Perhaps the most important lesson we learned was how quickly we reached the limits of automation. When developing the rules governing how the algorithm would turn data into text, we had to make decisions that might seem easy for people to make – such as whether a candidate’s lead should be described as “large” or “small,” and what signals could suggest a candidate had momentum in the polls.

Those sorts of subjective decisions are very hard to formulate into predefined rules that should apply to any situation that has occurred historically – much less to any situation that might occur in future data. One reason is that context matters: A four-point lead for Clinton in the run-up to the election, for example, was normal, whereas a four-point lead for Trump would have been big news. The ability to understand that difference and interpret the numbers accordingly is crucial for readers. It remains a barrier that algorithms will have a hard time overcoming.

But human journalists will have a hard time outcompeting automation when covering routine and repetitive fact-based stories that merely require a conversion of raw data into standard writing, such as sports recaps or company earnings reports. Algorithms will be faster at identifying anomalies in the data and generating at least first drafts of many stories.

The ConversationAll is not lost for the people, though. Journalists have plenty of opportunities to take on tasks algorithms cannot perform, like putting those numbers in proper context – as well as providing in-depth analyses, behind-the-scenes reporting and interviews with key people. The two types of coverage will likely become closely integrated, with computers using their strengths and the humans focusing on ours.

Andreas Graefe, Endowed Sky Research Professor, Macromedia University of Applied Sciences This article was originally published on The Conversation.

Social Journalism Degree Aims to Frame Journalism As a Service


The CUNY Graduate School of Journalism wants to create a new generation of journalists with its recently launched master’s program. Instead of treating audience members as one large mass, the Social Journalism degree aims to teach students how to connect better with communities and individuals.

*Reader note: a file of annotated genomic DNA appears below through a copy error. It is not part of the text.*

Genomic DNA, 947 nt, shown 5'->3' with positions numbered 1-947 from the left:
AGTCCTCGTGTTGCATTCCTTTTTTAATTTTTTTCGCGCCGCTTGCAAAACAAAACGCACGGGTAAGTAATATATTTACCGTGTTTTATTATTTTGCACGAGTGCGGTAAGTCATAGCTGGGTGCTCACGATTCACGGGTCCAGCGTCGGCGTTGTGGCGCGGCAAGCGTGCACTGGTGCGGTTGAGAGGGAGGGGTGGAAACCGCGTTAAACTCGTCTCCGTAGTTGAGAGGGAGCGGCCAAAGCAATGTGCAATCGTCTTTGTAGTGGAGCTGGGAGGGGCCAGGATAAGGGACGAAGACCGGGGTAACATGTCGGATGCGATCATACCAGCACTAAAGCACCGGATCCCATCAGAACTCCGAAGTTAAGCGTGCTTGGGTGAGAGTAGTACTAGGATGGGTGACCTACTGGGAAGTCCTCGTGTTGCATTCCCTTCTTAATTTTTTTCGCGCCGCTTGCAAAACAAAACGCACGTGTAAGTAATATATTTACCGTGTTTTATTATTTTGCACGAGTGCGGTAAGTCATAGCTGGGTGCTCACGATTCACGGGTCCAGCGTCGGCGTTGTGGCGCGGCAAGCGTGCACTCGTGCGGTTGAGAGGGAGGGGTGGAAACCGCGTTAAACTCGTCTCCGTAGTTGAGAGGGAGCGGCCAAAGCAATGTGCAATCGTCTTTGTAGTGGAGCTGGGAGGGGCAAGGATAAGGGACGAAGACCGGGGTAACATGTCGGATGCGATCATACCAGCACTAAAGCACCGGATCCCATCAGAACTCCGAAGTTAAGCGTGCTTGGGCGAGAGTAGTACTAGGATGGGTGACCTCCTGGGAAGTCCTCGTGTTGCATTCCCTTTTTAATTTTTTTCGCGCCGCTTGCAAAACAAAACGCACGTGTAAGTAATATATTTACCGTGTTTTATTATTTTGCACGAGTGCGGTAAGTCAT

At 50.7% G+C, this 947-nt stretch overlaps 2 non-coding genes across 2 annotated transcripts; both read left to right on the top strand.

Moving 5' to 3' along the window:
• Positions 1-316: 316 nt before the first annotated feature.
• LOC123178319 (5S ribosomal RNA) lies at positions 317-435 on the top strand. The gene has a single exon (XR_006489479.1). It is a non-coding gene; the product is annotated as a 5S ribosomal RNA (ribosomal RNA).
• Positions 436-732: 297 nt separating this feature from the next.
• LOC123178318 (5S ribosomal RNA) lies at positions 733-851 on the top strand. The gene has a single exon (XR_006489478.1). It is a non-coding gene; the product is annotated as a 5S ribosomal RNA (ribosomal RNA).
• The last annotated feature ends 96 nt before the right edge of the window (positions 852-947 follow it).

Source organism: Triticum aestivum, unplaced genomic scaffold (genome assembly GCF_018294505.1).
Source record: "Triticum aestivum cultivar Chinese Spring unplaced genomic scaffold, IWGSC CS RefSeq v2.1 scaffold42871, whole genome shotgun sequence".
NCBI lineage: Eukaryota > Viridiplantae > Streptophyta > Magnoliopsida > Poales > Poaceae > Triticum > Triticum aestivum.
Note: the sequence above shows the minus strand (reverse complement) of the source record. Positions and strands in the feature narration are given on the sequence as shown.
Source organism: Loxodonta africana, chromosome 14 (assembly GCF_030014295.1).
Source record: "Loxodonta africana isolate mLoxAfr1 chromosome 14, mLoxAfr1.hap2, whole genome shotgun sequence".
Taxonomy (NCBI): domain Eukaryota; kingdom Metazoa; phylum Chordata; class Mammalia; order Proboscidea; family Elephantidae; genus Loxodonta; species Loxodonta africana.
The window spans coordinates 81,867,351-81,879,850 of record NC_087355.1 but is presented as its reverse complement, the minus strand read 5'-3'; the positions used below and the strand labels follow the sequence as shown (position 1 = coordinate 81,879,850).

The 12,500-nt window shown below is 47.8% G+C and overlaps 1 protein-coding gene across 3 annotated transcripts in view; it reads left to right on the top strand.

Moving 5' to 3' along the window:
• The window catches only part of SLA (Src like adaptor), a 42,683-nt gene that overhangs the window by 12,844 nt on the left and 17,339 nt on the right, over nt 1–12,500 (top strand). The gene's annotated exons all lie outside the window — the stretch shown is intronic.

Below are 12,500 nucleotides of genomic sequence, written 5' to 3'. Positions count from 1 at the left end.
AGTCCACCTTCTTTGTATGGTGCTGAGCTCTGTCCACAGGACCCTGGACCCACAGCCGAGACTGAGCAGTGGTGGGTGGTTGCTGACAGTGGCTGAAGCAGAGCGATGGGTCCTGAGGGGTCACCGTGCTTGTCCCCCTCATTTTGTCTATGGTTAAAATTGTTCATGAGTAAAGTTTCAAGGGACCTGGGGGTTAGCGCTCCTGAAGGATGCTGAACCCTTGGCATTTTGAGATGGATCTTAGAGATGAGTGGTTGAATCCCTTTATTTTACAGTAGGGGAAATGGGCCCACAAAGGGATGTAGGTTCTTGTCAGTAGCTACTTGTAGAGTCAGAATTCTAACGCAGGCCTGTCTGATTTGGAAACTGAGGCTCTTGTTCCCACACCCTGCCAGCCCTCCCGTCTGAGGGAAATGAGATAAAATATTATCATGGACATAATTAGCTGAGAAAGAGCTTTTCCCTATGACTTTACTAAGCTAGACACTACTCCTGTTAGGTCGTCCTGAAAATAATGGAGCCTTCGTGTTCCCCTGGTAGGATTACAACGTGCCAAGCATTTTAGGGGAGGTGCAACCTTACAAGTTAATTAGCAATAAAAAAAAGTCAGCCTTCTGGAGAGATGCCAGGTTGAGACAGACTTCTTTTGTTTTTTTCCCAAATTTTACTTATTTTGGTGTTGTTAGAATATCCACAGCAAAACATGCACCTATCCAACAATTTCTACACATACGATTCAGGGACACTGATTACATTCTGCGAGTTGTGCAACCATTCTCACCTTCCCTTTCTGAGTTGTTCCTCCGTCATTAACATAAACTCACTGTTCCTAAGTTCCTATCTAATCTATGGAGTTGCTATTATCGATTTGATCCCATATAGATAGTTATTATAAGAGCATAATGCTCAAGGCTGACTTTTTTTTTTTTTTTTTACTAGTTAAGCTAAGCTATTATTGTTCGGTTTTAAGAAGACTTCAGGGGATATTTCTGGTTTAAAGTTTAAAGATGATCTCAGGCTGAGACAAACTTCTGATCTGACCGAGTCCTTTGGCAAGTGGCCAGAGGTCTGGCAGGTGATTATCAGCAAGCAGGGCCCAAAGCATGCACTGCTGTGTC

In a video filmed at the 2014 Online News Association Conference, Jeff Jarvis, the director of the Tow-Knight Center for Entrepreneurial Journalism at CUNY, explains the goals behind the new curriculum.
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“This is really turning journalism on its head. Rather than starting with the idea that we make content, it starts with the idea that we serve communities. And how do we start? By listening to those communities, understanding them, understanding their needs, and then serving them with all the tools we have at hand.”

One of Jarvis’s main points is social journalism goes beyond basic social media practices such as merely using it as another way to spread content. It’s about listening and building relationships with the public—figuring out their particular needs and how to meet them.

Whereas Google knows where he lives and works, said Jarvis, his newspaper doesn’t know anything about him as an individual. Social journalists will be trained to use data to identify unique people and communities, but also to measure their success in reaching them.

Next Steps

Could social journalism become the new standard for newsrooms? According to CUNY Graduate School of Journalism, the demand from media companies for reporters trained in its practices is high throughout the industry.

Instead of simply waiting for new graduates to fill these open spaces, agencies can act now by reframing how they view news production—as a two-way interaction rather than a one-way conversation. In fact many media outlets already place a high value on engaging readers before publishing a story.

This is often done through crowdsourcing and taking a different approach to social media. Here are some interesting and successful examples to learn from.


In the digital age, it’s easier than ever to access a large audience. In hearing input on events form a mass of people, it helps increase accuracy with multiple accounts and raises community connection with stories.

ProPublica used this method with its project on the patient safety in the United States. In 2012, It offered an online contribution form for people to share their stories and received more than 1,000 responses. Another recent example of collaborative journalism is from The Guardian, which launched a crowdsourced project on police shootings called The Counted.

Rethinking social media

Most media companies view article clicks and shares as the main measures of engagement, says ProPublica’s senior engagement editor Amanda Zamora.

However, growing an active community of people who will discuss issues important to them is crucial to the publication’s success in crowdsourcing. For example, ProPublica’s Facebook group on patient harm has more than 3,000 members, two of whom were speakers at last year’s U.S. Senate hearing on preventable deaths in hospitals.

Jersey Shore Hurricane News, a Facebook page with nearly 230,000 members, was applauded by the White House for doing what traditional news organizations cannot. It connects residents so they can receive and share developments in real time. Beyond simply offering a service to communities affected by storms, it provides news from a multitude of perspectives and from areas many reporters won’t have the resources to access.

Is social journalism the future of news in our constantly evolving digital age?

Image source: Online News Association